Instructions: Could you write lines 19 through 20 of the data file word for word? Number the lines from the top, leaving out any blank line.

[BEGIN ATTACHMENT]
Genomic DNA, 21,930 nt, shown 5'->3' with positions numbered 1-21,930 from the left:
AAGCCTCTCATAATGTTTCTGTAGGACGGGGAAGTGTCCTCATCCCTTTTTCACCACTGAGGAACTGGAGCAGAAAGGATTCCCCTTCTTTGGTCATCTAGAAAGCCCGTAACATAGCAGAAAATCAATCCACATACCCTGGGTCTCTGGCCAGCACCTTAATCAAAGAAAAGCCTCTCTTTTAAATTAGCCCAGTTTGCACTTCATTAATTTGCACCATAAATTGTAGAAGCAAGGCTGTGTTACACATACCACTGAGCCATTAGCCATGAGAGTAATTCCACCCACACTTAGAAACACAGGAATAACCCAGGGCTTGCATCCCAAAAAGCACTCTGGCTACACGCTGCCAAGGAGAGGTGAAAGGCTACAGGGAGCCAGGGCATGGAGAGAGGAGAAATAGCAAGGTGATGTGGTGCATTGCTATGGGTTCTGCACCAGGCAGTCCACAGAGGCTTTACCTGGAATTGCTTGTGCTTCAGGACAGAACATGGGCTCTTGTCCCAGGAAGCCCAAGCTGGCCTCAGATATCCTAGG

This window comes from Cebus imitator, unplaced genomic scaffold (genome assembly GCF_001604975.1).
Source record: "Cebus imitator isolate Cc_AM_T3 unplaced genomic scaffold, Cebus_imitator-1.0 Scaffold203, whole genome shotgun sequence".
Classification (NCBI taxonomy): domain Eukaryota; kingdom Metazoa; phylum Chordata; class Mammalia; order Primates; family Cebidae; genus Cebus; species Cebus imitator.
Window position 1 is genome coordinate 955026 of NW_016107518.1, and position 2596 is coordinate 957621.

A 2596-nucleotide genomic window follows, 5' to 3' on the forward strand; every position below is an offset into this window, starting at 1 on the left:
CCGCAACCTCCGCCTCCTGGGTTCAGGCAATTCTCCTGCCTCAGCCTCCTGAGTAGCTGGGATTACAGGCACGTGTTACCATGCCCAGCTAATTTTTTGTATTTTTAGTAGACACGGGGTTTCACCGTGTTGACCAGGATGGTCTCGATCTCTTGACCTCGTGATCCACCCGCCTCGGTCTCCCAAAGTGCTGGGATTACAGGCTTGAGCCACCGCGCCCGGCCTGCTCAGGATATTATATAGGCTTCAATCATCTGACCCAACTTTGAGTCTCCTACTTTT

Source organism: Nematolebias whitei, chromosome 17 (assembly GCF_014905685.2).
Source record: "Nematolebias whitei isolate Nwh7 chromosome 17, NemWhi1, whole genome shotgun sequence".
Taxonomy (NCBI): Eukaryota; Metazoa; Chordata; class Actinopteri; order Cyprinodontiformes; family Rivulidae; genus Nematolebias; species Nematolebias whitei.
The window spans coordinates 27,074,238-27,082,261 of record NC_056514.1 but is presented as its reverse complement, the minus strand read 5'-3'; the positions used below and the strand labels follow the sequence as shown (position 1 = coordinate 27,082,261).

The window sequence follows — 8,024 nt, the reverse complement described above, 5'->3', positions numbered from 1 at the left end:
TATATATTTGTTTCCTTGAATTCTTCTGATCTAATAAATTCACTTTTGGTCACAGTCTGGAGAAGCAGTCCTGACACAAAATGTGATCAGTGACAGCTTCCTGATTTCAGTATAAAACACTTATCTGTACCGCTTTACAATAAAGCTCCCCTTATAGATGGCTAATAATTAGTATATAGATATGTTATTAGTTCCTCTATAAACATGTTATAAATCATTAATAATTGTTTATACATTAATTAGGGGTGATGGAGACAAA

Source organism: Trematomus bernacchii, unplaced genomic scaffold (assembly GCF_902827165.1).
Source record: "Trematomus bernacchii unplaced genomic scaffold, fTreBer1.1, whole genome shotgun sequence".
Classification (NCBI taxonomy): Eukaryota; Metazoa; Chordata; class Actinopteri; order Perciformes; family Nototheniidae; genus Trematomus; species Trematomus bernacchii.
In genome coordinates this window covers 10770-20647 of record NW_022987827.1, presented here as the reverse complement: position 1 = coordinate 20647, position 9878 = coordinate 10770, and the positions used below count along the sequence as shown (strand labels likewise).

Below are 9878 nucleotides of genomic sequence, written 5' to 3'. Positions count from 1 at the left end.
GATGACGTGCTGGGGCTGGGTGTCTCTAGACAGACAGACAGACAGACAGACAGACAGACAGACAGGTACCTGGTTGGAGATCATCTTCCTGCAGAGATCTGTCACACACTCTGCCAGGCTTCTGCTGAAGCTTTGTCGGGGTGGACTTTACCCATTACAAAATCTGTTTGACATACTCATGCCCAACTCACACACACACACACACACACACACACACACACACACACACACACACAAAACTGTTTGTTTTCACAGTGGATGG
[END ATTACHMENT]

Below are 9878 nucleotides of genomic sequence, written 5' to 3'. Positions count from 1 at the left end.
GATGACGTGCTGGGGCTGGGTGTCTCTAGACAGACAGACAGACAGACAGACAGACAGACAGACAGGTACCTGGTTGGAGATCATCTTCCTGCAGAGATCTGTCACACACTCTGCCAGGCTTCTGCTGAAGCTTTGTCGGGGTGGACTTTACCCATTACAAAATCTGTTTGACATACTCATGCCCAACTCACACACACACACACACACACACACACACACACACACACACACACACAAAACTGTTTGTTTTCACAGTGGATGG